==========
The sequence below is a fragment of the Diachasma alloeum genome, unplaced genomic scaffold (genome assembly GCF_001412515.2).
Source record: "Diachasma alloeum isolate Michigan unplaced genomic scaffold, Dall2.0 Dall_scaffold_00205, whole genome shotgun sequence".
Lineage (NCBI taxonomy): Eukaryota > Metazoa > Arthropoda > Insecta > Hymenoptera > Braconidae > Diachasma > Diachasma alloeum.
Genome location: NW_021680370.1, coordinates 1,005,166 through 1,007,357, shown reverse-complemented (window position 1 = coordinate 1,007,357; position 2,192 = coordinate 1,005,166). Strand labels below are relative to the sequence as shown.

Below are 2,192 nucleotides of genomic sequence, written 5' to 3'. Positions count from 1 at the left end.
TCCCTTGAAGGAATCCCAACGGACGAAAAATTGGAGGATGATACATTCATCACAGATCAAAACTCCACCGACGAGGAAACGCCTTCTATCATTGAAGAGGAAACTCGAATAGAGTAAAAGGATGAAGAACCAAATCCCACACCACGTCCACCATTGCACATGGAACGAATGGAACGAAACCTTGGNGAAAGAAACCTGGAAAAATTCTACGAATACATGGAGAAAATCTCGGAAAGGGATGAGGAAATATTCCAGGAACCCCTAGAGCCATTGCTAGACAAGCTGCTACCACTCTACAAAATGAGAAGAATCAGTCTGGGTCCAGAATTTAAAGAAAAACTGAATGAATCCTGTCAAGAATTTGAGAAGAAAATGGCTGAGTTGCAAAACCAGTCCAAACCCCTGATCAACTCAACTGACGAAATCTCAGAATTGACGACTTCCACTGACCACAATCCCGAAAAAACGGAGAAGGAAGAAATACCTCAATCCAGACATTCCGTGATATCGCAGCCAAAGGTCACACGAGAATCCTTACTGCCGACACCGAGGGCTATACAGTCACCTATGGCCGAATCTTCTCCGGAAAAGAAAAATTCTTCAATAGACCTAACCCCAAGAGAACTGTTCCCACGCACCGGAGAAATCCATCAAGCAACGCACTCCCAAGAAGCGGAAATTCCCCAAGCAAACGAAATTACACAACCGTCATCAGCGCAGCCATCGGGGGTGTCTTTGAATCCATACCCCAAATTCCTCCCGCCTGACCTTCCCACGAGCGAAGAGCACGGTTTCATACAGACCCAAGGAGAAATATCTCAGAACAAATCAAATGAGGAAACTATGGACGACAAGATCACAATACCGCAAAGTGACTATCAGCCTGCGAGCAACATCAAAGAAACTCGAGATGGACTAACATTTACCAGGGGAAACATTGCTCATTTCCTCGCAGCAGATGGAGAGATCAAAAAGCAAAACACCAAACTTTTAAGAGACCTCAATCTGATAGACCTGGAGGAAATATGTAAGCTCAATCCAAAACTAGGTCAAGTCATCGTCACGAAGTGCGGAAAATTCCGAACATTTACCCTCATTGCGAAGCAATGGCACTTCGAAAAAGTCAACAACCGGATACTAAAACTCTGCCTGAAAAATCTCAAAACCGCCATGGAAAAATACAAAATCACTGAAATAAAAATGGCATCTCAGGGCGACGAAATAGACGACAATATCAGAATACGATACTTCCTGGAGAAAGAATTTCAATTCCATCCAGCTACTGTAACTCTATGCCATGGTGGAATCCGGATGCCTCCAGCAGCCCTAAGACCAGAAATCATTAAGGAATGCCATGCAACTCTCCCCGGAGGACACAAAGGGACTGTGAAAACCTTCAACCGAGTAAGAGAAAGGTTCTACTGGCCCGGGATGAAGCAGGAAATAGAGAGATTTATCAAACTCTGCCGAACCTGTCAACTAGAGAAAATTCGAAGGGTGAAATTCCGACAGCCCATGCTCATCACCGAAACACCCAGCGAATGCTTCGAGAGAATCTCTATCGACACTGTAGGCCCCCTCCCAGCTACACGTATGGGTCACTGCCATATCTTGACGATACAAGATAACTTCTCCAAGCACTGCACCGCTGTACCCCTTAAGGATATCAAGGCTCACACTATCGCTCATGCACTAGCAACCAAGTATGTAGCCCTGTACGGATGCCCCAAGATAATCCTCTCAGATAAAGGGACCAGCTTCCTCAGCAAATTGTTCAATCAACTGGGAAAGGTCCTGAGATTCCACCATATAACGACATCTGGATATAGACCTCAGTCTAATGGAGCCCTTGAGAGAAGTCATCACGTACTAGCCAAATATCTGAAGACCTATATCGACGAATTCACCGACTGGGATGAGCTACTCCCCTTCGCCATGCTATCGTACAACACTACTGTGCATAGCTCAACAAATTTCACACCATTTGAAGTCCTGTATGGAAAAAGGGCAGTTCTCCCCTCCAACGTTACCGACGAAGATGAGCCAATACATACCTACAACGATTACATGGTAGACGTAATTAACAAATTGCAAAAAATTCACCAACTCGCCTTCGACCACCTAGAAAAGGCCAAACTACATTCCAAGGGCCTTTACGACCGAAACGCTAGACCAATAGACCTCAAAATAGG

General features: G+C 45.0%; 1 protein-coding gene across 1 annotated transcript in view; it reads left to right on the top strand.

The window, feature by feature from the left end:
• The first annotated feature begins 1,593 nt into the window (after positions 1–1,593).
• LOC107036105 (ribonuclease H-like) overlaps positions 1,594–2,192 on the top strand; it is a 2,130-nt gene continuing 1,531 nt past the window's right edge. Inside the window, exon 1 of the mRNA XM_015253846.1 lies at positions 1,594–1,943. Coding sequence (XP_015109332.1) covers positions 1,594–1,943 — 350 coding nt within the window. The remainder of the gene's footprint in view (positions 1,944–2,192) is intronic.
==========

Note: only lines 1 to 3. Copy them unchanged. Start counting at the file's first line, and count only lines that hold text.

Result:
The sequence below is a fragment of the Diachasma alloeum genome, unplaced genomic scaffold (genome assembly GCF_001412515.2).
Source record: "Diachasma alloeum isolate Michigan unplaced genomic scaffold, Dall2.0 Dall_scaffold_00205, whole genome shotgun sequence".
Lineage (NCBI taxonomy): Eukaryota > Metazoa > Arthropoda > Insecta > Hymenoptera > Braconidae > Diachasma > Diachasma alloeum.